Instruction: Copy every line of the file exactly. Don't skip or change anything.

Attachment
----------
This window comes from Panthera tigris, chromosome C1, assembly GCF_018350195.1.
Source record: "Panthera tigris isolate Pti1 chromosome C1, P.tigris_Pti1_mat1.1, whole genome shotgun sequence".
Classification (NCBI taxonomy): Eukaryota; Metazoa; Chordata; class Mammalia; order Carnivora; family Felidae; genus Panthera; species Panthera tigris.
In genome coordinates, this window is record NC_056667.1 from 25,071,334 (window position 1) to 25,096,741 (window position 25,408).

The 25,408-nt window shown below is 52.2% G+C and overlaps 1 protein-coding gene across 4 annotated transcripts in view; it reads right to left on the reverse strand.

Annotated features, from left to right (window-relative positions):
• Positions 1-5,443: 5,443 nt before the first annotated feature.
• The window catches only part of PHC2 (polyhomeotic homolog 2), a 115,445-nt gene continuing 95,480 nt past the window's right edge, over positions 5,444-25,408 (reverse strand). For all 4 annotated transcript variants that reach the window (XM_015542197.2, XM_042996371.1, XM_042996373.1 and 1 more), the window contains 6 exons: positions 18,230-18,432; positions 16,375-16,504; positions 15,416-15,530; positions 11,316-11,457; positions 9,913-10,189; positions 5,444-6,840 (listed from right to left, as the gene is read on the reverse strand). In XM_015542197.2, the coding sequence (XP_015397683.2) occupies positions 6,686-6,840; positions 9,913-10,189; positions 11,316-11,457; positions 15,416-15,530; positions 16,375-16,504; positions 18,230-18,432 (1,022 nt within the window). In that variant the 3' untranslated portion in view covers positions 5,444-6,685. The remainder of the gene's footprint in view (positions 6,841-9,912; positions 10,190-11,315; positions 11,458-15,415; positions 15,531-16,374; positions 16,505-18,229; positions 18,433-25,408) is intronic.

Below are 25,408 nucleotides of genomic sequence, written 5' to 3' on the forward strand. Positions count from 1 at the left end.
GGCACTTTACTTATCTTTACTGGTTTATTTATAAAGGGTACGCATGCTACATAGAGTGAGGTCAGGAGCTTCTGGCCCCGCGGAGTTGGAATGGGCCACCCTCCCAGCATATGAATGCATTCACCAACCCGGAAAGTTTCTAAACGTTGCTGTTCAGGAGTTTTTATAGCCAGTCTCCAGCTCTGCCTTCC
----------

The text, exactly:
This window comes from Panthera tigris, chromosome C1, assembly GCF_018350195.1.
Source record: "Panthera tigris isolate Pti1 chromosome C1, P.tigris_Pti1_mat1.1, whole genome shotgun sequence".
Classification (NCBI taxonomy): Eukaryota; Metazoa; Chordata; class Mammalia; order Carnivora; family Felidae; genus Panthera; species Panthera tigris.
In genome coordinates, this window is record NC_056667.1 from 25,071,334 (window position 1) to 25,096,741 (window position 25,408).

The 25,408-nt window shown below is 52.2% G+C and overlaps 1 protein-coding gene across 4 annotated transcripts in view; it reads right to left on the reverse strand.

Annotated features, from left to right (window-relative positions):
• Positions 1-5,443: 5,443 nt before the first annotated feature.
• The window catches only part of PHC2 (polyhomeotic homolog 2), a 115,445-nt gene continuing 95,480 nt past the window's right edge, over positions 5,444-25,408 (reverse strand). For all 4 annotated transcript variants that reach the window (XM_015542197.2, XM_042996371.1, XM_042996373.1 and 1 more), the window contains 6 exons: positions 18,230-18,432; positions 16,375-16,504; positions 15,416-15,530; positions 11,316-11,457; positions 9,913-10,189; positions 5,444-6,840 (listed from right to left, as the gene is read on the reverse strand). In XM_015542197.2, the coding sequence (XP_015397683.2) occupies positions 6,686-6,840; positions 9,913-10,189; positions 11,316-11,457; positions 15,416-15,530; positions 16,375-16,504; positions 18,230-18,432 (1,022 nt within the window). In that variant the 3' untranslated portion in view covers positions 5,444-6,685. The remainder of the gene's footprint in view (positions 6,841-9,912; positions 10,190-11,315; positions 11,458-15,415; positions 15,531-16,374; positions 16,505-18,229; positions 18,433-25,408) is intronic.

Below are 25,408 nucleotides of genomic sequence, written 5' to 3' on the forward strand. Positions count from 1 at the left end.
GGCACTTTACTTATCTTTACTGGTTTATTTATAAAGGGTACGCATGCTACATAGAGTGAGGTCAGGAGCTTCTGGCCCCGCGGAGTTGGAATGGGCCACCCTCCCAGCATATGAATGCATTCACCAACCCGGAAAGTTTCTAAACGTTGCTGTTCAGGAGTTTTTATAGCCAGTCTCCAGCTCTGCCTTCC